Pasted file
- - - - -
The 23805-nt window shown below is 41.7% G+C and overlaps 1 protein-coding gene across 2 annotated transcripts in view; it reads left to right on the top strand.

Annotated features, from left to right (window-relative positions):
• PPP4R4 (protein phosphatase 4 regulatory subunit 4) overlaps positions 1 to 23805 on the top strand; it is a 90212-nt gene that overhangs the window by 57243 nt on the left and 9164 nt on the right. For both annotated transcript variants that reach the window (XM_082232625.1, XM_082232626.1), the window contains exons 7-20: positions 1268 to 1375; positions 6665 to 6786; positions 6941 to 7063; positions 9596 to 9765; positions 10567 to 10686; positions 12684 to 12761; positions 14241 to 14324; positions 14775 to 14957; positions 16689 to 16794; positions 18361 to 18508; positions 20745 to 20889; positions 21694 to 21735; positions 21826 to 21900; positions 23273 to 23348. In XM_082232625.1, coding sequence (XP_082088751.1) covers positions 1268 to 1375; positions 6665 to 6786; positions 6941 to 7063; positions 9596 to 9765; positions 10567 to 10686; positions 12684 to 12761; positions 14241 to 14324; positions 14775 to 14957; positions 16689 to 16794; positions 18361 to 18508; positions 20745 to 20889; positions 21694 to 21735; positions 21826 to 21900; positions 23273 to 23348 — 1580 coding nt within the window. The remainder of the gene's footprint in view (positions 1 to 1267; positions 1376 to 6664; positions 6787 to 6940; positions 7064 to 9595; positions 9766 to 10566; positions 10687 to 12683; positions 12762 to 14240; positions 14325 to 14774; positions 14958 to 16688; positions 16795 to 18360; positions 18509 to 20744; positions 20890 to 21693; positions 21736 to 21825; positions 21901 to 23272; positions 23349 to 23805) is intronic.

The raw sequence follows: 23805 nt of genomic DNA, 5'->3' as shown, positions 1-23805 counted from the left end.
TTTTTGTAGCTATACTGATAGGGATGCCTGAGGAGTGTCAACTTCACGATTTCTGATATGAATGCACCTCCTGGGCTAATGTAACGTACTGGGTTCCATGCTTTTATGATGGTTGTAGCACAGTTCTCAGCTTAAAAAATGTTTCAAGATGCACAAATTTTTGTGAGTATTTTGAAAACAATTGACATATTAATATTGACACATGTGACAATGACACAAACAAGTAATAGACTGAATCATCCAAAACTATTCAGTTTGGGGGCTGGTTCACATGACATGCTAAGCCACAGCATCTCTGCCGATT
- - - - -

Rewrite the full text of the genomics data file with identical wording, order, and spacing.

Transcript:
The 23805-nt window shown below is 41.7% G+C and overlaps 1 protein-coding gene across 2 annotated transcripts in view; it reads left to right on the top strand.

Annotated features, from left to right (window-relative positions):
• PPP4R4 (protein phosphatase 4 regulatory subunit 4) overlaps positions 1 to 23805 on the top strand; it is a 90212-nt gene that overhangs the window by 57243 nt on the left and 9164 nt on the right. For both annotated transcript variants that reach the window (XM_082232625.1, XM_082232626.1), the window contains exons 7-20: positions 1268 to 1375; positions 6665 to 6786; positions 6941 to 7063; positions 9596 to 9765; positions 10567 to 10686; positions 12684 to 12761; positions 14241 to 14324; positions 14775 to 14957; positions 16689 to 16794; positions 18361 to 18508; positions 20745 to 20889; positions 21694 to 21735; positions 21826 to 21900; positions 23273 to 23348. In XM_082232625.1, coding sequence (XP_082088751.1) covers positions 1268 to 1375; positions 6665 to 6786; positions 6941 to 7063; positions 9596 to 9765; positions 10567 to 10686; positions 12684 to 12761; positions 14241 to 14324; positions 14775 to 14957; positions 16689 to 16794; positions 18361 to 18508; positions 20745 to 20889; positions 21694 to 21735; positions 21826 to 21900; positions 23273 to 23348 — 1580 coding nt within the window. The remainder of the gene's footprint in view (positions 1 to 1267; positions 1376 to 6664; positions 6787 to 6940; positions 7064 to 9595; positions 9766 to 10566; positions 10687 to 12683; positions 12762 to 14240; positions 14325 to 14774; positions 14958 to 16688; positions 16795 to 18360; positions 18509 to 20744; positions 20890 to 21693; positions 21736 to 21825; positions 21901 to 23272; positions 23349 to 23805) is intronic.

The raw sequence follows: 23805 nt of genomic DNA, 5'->3' as shown, positions 1-23805 counted from the left end.
TTTTTGTAGCTATACTGATAGGGATGCCTGAGGAGTGTCAACTTCACGATTTCTGATATGAATGCACCTCCTGGGCTAATGTAACGTACTGGGTTCCATGCTTTTATGATGGTTGTAGCACAGTTCTCAGCTTAAAAAATGTTTCAAGATGCACAAATTTTTGTGAGTATTTTGAAAACAATTGACATATTAATATTGACACATGTGACAATGACACAAACAAGTAATAGACTGAATCATCCAAAACTATTCAGTTTGGGGGCTGGTTCACATGACATGCTAAGCCACAGCATCTCTGCCGATT